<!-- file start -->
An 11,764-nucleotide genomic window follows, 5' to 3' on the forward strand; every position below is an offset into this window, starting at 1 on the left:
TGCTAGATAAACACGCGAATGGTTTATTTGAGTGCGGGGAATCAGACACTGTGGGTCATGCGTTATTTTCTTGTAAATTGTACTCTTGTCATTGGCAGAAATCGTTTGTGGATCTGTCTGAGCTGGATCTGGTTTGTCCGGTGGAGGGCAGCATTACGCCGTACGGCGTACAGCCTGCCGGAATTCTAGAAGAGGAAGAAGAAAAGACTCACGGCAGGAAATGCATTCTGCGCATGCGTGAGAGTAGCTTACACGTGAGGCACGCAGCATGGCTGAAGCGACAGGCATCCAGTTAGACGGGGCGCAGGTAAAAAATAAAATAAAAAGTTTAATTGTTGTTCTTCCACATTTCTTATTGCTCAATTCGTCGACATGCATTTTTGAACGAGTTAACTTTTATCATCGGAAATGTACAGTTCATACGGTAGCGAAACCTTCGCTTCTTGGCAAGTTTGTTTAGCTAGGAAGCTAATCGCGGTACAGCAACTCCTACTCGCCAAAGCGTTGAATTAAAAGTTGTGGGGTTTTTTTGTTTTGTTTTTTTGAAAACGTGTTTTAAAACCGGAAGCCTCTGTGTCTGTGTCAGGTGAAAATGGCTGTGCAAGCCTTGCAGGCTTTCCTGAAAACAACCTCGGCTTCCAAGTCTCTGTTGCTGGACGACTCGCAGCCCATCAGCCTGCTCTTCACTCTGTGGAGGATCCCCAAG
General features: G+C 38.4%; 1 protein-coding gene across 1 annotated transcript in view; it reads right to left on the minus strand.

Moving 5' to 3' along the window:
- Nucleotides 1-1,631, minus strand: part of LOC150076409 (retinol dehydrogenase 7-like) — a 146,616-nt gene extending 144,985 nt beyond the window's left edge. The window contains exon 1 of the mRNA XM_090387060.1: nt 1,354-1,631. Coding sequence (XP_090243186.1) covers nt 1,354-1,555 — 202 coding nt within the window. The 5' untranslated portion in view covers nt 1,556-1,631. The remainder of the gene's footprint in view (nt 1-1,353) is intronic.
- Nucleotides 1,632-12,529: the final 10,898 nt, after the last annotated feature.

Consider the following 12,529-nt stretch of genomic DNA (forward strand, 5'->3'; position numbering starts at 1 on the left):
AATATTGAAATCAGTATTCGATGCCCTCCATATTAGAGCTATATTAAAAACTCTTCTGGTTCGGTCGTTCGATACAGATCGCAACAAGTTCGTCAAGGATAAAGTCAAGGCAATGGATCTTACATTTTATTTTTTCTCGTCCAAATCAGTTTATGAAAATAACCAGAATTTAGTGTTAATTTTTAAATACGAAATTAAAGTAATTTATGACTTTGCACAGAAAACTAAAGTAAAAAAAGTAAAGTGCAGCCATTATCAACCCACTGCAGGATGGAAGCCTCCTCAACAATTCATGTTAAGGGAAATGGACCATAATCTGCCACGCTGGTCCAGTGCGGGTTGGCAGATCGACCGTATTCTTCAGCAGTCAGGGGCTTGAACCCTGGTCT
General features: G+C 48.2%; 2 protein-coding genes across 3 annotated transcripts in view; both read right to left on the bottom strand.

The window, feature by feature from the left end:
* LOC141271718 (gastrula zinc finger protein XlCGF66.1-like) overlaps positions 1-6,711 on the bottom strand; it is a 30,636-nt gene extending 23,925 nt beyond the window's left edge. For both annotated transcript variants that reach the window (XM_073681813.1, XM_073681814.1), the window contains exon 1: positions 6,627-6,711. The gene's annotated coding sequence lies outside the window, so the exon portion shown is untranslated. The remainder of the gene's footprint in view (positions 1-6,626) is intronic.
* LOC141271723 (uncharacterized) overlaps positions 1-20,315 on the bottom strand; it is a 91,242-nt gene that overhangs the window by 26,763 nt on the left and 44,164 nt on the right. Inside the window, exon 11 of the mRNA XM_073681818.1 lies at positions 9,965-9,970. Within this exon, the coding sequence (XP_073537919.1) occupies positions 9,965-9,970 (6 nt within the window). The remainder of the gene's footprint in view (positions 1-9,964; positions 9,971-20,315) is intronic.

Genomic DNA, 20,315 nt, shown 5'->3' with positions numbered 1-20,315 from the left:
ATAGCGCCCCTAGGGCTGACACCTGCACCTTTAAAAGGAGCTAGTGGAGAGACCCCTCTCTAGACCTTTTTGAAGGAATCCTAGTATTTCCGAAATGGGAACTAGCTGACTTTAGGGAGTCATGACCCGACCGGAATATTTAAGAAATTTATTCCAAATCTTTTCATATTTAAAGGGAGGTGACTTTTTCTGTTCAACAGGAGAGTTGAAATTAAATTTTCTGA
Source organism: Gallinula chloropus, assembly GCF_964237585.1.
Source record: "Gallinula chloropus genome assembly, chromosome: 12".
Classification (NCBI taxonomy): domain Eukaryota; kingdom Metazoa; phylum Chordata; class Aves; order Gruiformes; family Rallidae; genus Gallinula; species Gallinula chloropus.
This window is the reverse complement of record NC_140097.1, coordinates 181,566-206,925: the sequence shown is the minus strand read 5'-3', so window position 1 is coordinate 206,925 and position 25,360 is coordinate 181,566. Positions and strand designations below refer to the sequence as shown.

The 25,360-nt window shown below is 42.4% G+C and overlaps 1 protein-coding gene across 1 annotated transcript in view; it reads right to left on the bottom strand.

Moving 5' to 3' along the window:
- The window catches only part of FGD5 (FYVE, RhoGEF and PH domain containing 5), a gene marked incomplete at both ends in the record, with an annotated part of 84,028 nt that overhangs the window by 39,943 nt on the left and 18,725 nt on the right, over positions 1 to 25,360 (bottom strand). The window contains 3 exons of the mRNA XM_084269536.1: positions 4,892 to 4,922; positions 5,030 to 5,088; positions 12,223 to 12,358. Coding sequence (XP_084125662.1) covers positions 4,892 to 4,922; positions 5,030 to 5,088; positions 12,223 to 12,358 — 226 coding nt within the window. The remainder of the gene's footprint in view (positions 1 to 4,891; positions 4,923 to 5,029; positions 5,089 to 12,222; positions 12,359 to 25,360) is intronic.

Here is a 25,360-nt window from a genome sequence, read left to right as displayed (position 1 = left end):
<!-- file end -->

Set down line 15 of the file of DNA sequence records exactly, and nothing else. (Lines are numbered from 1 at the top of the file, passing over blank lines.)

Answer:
Source organism: Gallinula chloropus, assembly GCF_964237585.1.